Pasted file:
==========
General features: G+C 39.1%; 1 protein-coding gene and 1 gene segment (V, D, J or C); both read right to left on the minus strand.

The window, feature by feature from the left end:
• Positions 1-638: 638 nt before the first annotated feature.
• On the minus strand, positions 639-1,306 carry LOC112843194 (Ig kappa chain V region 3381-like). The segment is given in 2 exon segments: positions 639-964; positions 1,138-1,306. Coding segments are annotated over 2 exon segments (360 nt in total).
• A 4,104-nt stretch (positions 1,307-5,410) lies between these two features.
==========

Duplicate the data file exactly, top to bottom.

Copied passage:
General features: G+C 39.1%; 1 protein-coding gene and 1 gene segment (V, D, J or C); both read right to left on the minus strand.

The window, feature by feature from the left end:
• Positions 1-638: 638 nt before the first annotated feature.
• On the minus strand, positions 639-1,306 carry LOC112843194 (Ig kappa chain V region 3381-like). The segment is given in 2 exon segments: positions 639-964; positions 1,138-1,306. Coding segments are annotated over 2 exon segments (360 nt in total).
• A 4,104-nt stretch (positions 1,307-5,410) lies between these two features.